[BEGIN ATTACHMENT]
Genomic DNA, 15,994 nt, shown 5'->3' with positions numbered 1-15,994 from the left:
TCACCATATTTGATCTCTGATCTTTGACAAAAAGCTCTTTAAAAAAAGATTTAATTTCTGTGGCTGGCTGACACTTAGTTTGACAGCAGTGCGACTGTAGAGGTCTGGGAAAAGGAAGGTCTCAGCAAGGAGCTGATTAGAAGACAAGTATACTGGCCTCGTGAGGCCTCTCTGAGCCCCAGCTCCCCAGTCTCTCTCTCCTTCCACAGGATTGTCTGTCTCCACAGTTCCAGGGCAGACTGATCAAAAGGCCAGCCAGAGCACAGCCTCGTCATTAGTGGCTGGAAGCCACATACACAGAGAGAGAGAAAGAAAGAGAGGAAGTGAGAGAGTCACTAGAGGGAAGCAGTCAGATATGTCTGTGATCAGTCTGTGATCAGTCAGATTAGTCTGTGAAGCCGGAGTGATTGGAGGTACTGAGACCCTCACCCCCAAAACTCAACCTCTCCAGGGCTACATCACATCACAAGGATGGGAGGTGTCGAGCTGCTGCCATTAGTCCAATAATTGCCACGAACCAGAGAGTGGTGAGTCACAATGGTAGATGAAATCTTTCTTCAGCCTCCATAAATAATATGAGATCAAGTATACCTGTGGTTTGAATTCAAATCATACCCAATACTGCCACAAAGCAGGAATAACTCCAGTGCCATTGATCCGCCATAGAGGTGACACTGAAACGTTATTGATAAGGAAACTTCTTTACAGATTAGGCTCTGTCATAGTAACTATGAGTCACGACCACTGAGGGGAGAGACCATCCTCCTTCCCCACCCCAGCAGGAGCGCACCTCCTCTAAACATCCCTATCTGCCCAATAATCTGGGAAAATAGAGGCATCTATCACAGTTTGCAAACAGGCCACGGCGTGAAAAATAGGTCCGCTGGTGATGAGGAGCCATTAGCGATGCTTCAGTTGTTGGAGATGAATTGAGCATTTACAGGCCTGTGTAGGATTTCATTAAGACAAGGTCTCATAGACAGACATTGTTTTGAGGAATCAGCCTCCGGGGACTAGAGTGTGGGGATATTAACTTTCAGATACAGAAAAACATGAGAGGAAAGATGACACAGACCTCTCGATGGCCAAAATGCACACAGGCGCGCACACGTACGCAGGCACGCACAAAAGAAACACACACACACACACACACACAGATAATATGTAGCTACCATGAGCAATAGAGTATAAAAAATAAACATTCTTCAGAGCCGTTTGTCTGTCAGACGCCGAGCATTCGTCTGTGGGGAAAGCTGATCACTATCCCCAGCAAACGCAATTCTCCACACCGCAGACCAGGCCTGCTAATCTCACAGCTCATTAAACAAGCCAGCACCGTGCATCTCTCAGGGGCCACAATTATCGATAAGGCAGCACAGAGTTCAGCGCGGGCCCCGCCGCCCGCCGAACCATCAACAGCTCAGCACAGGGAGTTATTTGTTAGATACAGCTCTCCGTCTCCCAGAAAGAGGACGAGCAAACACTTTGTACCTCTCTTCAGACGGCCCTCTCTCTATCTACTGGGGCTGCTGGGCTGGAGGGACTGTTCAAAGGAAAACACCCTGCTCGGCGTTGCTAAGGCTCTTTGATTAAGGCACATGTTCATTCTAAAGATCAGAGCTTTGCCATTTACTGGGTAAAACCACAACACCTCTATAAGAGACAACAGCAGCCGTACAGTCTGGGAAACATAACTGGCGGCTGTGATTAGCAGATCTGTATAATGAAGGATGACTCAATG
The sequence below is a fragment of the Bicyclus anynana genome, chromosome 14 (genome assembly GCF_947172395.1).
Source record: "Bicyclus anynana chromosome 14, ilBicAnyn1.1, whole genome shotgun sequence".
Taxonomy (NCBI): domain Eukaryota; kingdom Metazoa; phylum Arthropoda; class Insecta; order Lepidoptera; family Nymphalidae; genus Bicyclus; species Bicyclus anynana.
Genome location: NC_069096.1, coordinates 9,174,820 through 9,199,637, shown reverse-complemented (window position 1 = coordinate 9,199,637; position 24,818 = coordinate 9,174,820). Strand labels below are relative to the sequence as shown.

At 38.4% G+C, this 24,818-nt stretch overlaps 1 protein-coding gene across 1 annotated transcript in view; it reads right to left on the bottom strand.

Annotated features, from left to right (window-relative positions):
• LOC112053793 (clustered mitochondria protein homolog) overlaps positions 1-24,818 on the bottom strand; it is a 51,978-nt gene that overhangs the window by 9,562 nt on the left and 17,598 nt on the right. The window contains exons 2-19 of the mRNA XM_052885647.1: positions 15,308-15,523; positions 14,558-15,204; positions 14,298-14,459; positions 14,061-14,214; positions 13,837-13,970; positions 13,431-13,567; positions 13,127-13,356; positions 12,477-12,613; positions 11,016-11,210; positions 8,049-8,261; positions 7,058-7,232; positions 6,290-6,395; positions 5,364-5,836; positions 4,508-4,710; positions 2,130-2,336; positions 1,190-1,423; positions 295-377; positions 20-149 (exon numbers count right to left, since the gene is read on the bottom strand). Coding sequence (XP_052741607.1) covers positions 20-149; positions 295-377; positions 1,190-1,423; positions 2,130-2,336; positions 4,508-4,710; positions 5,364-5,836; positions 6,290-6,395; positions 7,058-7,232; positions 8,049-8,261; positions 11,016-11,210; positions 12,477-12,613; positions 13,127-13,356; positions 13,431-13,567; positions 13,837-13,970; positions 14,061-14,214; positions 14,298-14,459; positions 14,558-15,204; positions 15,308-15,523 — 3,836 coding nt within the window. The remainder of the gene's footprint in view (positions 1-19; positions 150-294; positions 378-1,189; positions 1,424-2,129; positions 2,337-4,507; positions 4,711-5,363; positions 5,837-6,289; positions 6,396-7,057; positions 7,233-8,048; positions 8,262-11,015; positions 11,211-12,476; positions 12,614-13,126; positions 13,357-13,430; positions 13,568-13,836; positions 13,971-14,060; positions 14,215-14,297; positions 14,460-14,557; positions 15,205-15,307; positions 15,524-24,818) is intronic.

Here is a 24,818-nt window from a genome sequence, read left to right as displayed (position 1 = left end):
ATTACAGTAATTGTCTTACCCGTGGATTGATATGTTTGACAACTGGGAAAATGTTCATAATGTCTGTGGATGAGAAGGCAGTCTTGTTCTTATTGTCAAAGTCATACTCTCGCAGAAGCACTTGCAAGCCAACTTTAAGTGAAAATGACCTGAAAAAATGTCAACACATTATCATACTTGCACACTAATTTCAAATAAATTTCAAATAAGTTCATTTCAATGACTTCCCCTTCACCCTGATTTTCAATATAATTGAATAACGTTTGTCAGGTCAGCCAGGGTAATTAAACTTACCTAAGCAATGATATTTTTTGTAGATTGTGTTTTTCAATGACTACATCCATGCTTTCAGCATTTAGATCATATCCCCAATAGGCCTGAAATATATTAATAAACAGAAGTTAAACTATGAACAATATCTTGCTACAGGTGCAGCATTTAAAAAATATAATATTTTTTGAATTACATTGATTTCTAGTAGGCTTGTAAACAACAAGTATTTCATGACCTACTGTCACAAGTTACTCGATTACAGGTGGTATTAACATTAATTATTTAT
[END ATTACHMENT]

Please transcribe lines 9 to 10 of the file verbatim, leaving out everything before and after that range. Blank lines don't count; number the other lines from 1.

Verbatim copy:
• LOC112053793 (clustered mitochondria protein homolog) overlaps positions 1-24,818 on the bottom strand; it is a 51,978-nt gene that overhangs the window by 9,562 nt on the left and 17,598 nt on the right. The window contains exons 2-19 of the mRNA XM_052885647.1: positions 15,308-15,523; positions 14,558-15,204; positions 14,298-14,459; positions 14,061-14,214; positions 13,837-13,970; positions 13,431-13,567; positions 13,127-13,356; positions 12,477-12,613; positions 11,016-11,210; positions 8,049-8,261; positions 7,058-7,232; positions 6,290-6,395; positions 5,364-5,836; positions 4,508-4,710; positions 2,130-2,336; positions 1,190-1,423; positions 295-377; positions 20-149 (exon numbers count right to left, since the gene is read on the bottom strand). Coding sequence (XP_052741607.1) covers positions 20-149; positions 295-377; positions 1,190-1,423; positions 2,130-2,336; positions 4,508-4,710; positions 5,364-5,836; positions 6,290-6,395; positions 7,058-7,232; positions 8,049-8,261; positions 11,016-11,210; positions 12,477-12,613; positions 13,127-13,356; positions 13,431-13,567; positions 13,837-13,970; positions 14,061-14,214; positions 14,298-14,459; positions 14,558-15,204; positions 15,308-15,523 — 3,836 coding nt within the window. The remainder of the gene's footprint in view (positions 1-19; positions 150-294; positions 378-1,189; positions 1,424-2,129; positions 2,337-4,507; positions 4,711-5,363; positions 5,837-6,289; positions 6,396-7,057; positions 7,233-8,048; positions 8,262-11,015; positions 11,211-12,476; positions 12,614-13,126; positions 13,357-13,430; positions 13,568-13,836; positions 13,971-14,060; positions 14,215-14,297; positions 14,460-14,557; positions 15,205-15,307; positions 15,524-24,818) is intronic.

Here is a 24,818-nt window from a genome sequence, read left to right as displayed (position 1 = left end):